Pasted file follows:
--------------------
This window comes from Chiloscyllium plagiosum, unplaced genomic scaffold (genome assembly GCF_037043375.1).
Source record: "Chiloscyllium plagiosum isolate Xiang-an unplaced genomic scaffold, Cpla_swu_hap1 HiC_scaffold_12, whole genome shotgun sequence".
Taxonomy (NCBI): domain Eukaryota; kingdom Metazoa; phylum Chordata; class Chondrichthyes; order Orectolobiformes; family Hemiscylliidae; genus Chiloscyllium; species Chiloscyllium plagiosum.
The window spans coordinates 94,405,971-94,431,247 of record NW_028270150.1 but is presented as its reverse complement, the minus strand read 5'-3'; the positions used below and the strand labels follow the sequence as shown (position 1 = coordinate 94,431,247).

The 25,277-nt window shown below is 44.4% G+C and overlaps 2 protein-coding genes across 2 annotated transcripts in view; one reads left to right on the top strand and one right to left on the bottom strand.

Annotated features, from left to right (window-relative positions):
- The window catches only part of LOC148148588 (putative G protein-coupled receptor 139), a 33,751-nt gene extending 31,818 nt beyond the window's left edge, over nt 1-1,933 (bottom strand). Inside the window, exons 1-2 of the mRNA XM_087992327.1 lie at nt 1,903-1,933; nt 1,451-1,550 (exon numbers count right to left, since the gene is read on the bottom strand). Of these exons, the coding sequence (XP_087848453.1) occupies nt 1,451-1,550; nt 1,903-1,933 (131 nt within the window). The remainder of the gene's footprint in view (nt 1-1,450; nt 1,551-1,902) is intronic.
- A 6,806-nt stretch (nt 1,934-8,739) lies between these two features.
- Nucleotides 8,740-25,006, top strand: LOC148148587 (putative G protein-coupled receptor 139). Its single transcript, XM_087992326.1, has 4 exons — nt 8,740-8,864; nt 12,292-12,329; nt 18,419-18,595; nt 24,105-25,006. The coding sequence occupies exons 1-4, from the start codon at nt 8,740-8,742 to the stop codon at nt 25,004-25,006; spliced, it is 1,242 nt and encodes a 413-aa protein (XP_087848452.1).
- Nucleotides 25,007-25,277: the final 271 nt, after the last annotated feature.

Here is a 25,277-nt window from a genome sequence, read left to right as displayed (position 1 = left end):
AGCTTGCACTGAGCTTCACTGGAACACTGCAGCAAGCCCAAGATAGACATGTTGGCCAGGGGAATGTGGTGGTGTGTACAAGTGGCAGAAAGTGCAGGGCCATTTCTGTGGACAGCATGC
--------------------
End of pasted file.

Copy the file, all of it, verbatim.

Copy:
This window comes from Chiloscyllium plagiosum, unplaced genomic scaffold (genome assembly GCF_037043375.1).
Source record: "Chiloscyllium plagiosum isolate Xiang-an unplaced genomic scaffold, Cpla_swu_hap1 HiC_scaffold_12, whole genome shotgun sequence".
Taxonomy (NCBI): domain Eukaryota; kingdom Metazoa; phylum Chordata; class Chondrichthyes; order Orectolobiformes; family Hemiscylliidae; genus Chiloscyllium; species Chiloscyllium plagiosum.
The window spans coordinates 94,405,971-94,431,247 of record NW_028270150.1 but is presented as its reverse complement, the minus strand read 5'-3'; the positions used below and the strand labels follow the sequence as shown (position 1 = coordinate 94,431,247).

The 25,277-nt window shown below is 44.4% G+C and overlaps 2 protein-coding genes across 2 annotated transcripts in view; one reads left to right on the top strand and one right to left on the bottom strand.

Annotated features, from left to right (window-relative positions):
- The window catches only part of LOC148148588 (putative G protein-coupled receptor 139), a 33,751-nt gene extending 31,818 nt beyond the window's left edge, over nt 1-1,933 (bottom strand). Inside the window, exons 1-2 of the mRNA XM_087992327.1 lie at nt 1,903-1,933; nt 1,451-1,550 (exon numbers count right to left, since the gene is read on the bottom strand). Of these exons, the coding sequence (XP_087848453.1) occupies nt 1,451-1,550; nt 1,903-1,933 (131 nt within the window). The remainder of the gene's footprint in view (nt 1-1,450; nt 1,551-1,902) is intronic.
- A 6,806-nt stretch (nt 1,934-8,739) lies between these two features.
- Nucleotides 8,740-25,006, top strand: LOC148148587 (putative G protein-coupled receptor 139). Its single transcript, XM_087992326.1, has 4 exons — nt 8,740-8,864; nt 12,292-12,329; nt 18,419-18,595; nt 24,105-25,006. The coding sequence occupies exons 1-4, from the start codon at nt 8,740-8,742 to the stop codon at nt 25,004-25,006; spliced, it is 1,242 nt and encodes a 413-aa protein (XP_087848452.1).
- Nucleotides 25,007-25,277: the final 271 nt, after the last annotated feature.

Here is a 25,277-nt window from a genome sequence, read left to right as displayed (position 1 = left end):
AGCTTGCACTGAGCTTCACTGGAACACTGCAGCAAGCCCAAGATAGACATGTTGGCCAGGGGAATGTGGTGGTGTGTACAAGTGGCAGAAAGTGCAGGGCCATTTCTGTGGACAGCATGC